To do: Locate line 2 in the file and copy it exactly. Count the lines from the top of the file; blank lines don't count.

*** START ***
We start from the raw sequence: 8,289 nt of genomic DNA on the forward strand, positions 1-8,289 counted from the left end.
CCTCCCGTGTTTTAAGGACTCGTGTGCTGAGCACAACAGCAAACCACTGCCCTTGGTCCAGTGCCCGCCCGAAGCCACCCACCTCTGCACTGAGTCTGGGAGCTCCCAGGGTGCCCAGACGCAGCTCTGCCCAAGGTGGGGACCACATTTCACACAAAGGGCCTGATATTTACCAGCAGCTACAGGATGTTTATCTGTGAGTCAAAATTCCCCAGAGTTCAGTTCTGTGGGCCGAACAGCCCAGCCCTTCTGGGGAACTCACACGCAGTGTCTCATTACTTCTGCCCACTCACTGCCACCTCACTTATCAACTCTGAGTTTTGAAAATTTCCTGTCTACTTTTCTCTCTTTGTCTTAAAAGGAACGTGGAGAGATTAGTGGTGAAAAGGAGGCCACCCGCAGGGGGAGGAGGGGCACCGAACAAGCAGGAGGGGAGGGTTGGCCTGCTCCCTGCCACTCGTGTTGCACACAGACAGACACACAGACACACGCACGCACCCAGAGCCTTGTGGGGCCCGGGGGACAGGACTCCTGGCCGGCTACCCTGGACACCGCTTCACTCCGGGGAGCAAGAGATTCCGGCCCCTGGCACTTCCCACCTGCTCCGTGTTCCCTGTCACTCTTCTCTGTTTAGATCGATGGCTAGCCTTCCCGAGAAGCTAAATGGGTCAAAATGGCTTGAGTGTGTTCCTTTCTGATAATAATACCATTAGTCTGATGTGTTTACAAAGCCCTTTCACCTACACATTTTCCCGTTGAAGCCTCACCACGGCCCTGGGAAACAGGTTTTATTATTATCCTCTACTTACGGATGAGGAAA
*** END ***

CCTCCCGTGTTTTAAGGACTCGTGTGCTGAGCACAACAGCAAACCACTGCCCTTGGTCCAGTGCCCGCCCGAAGCCACCCACCTCTGCACTGAGTCTGGGAGCTCCCAGGGTGCCCAGACGCAGCTCTGCCCAAGGTGGGGACCACATTTCACACAAAGGGCCTGATATTTACCAGCAGCTACAGGATGTTTATCTGTGAGTCAAAATTCCCCAGAGTTCAGTTCTGTGGGCCGAACAGCCCAGCCCTTCTGGGGAACTCACACGCAGTGTCTCATTACTTCTGCCCACTCACTGCCACCTCACTTATCAACTCTGAGTTTTGAAAATTTCCTGTCTACTTTTCTCTCTTTGTCTTAAAAGGAACGTGGAGAGATTAGTGGTGAAAAGGAGGCCACCCGCAGGGGGAGGAGGGGCACCGAACAAGCAGGAGGGGAGGGTTGGCCTGCTCCCTGCCACTCGTGTTGCACACAGACAGACACACAGACACACGCACGCACCCAGAGCCTTGTGGGGCCCGGGGGACAGGACTCCTGGCCGGCTACCCTGGACACCGCTTCACTCCGGGGAGCAAGAGATTCCGGCCCCTGGCACTTCCCACCTGCTCCGTGTTCCCTGTCACTCTTCTCTGTTTAGATCGATGGCTAGCCTTCCCGAGAAGCTAAATGGGTCAAAATGGCTTGAGTGTGTTCCTTTCTGATAATAATACCATTAGTCTGATGTGTTTACAAAGCCCTTTCACCTACACATTTTCCCGTTGAAGCCTCACCACGGCCCTGGGAAACAGGTTTTATTATTATCCTCTACTTACGGATGAGGAAA